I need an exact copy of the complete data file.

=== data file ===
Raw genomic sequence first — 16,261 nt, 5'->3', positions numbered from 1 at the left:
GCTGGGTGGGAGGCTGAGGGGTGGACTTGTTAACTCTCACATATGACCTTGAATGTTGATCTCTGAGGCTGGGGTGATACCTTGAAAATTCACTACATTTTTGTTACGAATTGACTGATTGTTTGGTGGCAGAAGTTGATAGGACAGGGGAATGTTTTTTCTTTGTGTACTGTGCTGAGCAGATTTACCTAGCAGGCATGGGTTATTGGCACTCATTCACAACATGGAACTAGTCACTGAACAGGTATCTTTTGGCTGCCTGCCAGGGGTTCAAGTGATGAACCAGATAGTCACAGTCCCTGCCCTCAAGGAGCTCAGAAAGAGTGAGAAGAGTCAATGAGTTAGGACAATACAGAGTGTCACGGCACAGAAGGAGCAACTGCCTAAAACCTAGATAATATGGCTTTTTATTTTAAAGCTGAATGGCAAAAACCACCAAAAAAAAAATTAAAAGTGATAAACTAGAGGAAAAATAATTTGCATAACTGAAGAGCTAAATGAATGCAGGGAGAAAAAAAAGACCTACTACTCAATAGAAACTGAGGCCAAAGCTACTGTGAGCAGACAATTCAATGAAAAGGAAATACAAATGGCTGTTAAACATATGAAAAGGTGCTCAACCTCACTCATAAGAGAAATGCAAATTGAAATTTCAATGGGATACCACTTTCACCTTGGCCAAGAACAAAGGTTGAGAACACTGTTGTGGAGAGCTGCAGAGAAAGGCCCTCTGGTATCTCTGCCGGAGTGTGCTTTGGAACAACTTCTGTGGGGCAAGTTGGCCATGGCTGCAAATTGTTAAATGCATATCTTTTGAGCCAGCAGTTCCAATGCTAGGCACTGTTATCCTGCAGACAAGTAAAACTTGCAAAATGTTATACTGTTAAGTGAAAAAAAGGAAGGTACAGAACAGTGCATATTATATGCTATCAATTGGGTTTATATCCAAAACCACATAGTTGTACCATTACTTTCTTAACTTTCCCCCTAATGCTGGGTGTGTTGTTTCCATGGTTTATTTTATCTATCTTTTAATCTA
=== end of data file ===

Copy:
Raw genomic sequence first — 16,261 nt, 5'->3', positions numbered from 1 at the left:
GCTGGGTGGGAGGCTGAGGGGTGGACTTGTTAACTCTCACATATGACCTTGAATGTTGATCTCTGAGGCTGGGGTGATACCTTGAAAATTCACTACATTTTTGTTACGAATTGACTGATTGTTTGGTGGCAGAAGTTGATAGGACAGGGGAATGTTTTTTCTTTGTGTACTGTGCTGAGCAGATTTACCTAGCAGGCATGGGTTATTGGCACTCATTCACAACATGGAACTAGTCACTGAACAGGTATCTTTTGGCTGCCTGCCAGGGGTTCAAGTGATGAACCAGATAGTCACAGTCCCTGCCCTCAAGGAGCTCAGAAAGAGTGAGAAGAGTCAATGAGTTAGGACAATACAGAGTGTCACGGCACAGAAGGAGCAACTGCCTAAAACCTAGATAATATGGCTTTTTATTTTAAAGCTGAATGGCAAAAACCACCAAAAAAAAAATTAAAAGTGATAAACTAGAGGAAAAATAATTTGCATAACTGAAGAGCTAAATGAATGCAGGGAGAAAAAAAAGACCTACTACTCAATAGAAACTGAGGCCAAAGCTACTGTGAGCAGACAATTCAATGAAAAGGAAATACAAATGGCTGTTAAACATATGAAAAGGTGCTCAACCTCACTCATAAGAGAAATGCAAATTGAAATTTCAATGGGATACCACTTTCACCTTGGCCAAGAACAAAGGTTGAGAACACTGTTGTGGAGAGCTGCAGAGAAAGGCCCTCTGGTATCTCTGCCGGAGTGTGCTTTGGAACAACTTCTGTGGGGCAAGTTGGCCATGGCTGCAAATTGTTAAATGCATATCTTTTGAGCCAGCAGTTCCAATGCTAGGCACTGTTATCCTGCAGACAAGTAAAACTTGCAAAATGTTATACTGTTAAGTGAAAAAAAGGAAGGTACAGAACAGTGCATATTATATGCTATCAATTGGGTTTATATCCAAAACCACATAGTTGTACCATTACTTTCTTAACTTTCCCCCTAATGCTGGGTGTGTTGTTTCCATGGTTTATTTTATCTATCTTTTAATCTA